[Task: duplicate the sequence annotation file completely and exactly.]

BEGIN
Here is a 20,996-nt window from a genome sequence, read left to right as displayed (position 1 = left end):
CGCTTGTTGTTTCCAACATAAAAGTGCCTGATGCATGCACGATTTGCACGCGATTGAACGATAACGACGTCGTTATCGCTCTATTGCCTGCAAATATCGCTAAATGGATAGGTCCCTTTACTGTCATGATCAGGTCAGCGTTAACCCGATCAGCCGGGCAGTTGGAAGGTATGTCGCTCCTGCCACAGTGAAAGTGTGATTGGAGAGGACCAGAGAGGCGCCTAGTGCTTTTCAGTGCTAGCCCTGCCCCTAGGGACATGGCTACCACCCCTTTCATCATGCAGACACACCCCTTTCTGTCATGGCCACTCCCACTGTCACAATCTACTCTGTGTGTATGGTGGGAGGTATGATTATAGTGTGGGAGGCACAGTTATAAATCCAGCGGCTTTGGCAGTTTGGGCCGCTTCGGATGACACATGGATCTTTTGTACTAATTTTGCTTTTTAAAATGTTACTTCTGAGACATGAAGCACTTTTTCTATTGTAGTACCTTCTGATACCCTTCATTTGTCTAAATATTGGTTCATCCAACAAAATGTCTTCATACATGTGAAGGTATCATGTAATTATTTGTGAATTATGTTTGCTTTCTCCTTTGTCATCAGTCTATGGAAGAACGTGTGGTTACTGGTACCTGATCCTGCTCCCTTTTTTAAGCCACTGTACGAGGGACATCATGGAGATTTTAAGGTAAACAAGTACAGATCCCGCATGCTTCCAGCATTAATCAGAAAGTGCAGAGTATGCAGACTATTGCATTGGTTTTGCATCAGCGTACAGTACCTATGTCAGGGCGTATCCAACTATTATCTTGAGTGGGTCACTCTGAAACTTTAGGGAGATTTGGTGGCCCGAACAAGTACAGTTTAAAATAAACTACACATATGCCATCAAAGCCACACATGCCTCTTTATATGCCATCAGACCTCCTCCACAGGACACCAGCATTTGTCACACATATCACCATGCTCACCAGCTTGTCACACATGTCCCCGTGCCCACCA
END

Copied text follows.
Here is a 20,996-nt window from a genome sequence, read left to right as displayed (position 1 = left end):
CGCTTGTTGTTTCCAACATAAAAGTGCCTGATGCATGCACGATTTGCACGCGATTGAACGATAACGACGTCGTTATCGCTCTATTGCCTGCAAATATCGCTAAATGGATAGGTCCCTTTACTGTCATGATCAGGTCAGCGTTAACCCGATCAGCCGGGCAGTTGGAAGGTATGTCGCTCCTGCCACAGTGAAAGTGTGATTGGAGAGGACCAGAGAGGCGCCTAGTGCTTTTCAGTGCTAGCCCTGCCCCTAGGGACATGGCTACCACCCCTTTCATCATGCAGACACACCCCTTTCTGTCATGGCCACTCCCACTGTCACAATCTACTCTGTGTGTATGGTGGGAGGTATGATTATAGTGTGGGAGGCACAGTTATAAATCCAGCGGCTTTGGCAGTTTGGGCCGCTTCGGATGACACATGGATCTTTTGTACTAATTTTGCTTTTTAAAATGTTACTTCTGAGACATGAAGCACTTTTTCTATTGTAGTACCTTCTGATACCCTTCATTTGTCTAAATATTGGTTCATCCAACAAAATGTCTTCATACATGTGAAGGTATCATGTAATTATTTGTGAATTATGTTTGCTTTCTCCTTTGTCATCAGTCTATGGAAGAACGTGTGGTTACTGGTACCTGATCCTGCTCCCTTTTTTAAGCCACTGTACGAGGGACATCATGGAGATTTTAAGGTAAACAAGTACAGATCCCGCATGCTTCCAGCATTAATCAGAAAGTGCAGAGTATGCAGACTATTGCATTGGTTTTGCATCAGCGTACAGTACCTATGTCAGGGCGTATCCAACTATTATCTTGAGTGGGTCACTCTGAAACTTTAGGGAGATTTGGTGGCCCGAACAAGTACAGTTTAAAATAAACTACACATATGCCATCAAAGCCACACATGCCTCTTTATATGCCATCAGACCTCCTCCACAGGACACCAGCATTTGTCACACATATCACCATGCTCACCAGCTTGTCACACATGTCCCCGTGCCCACCA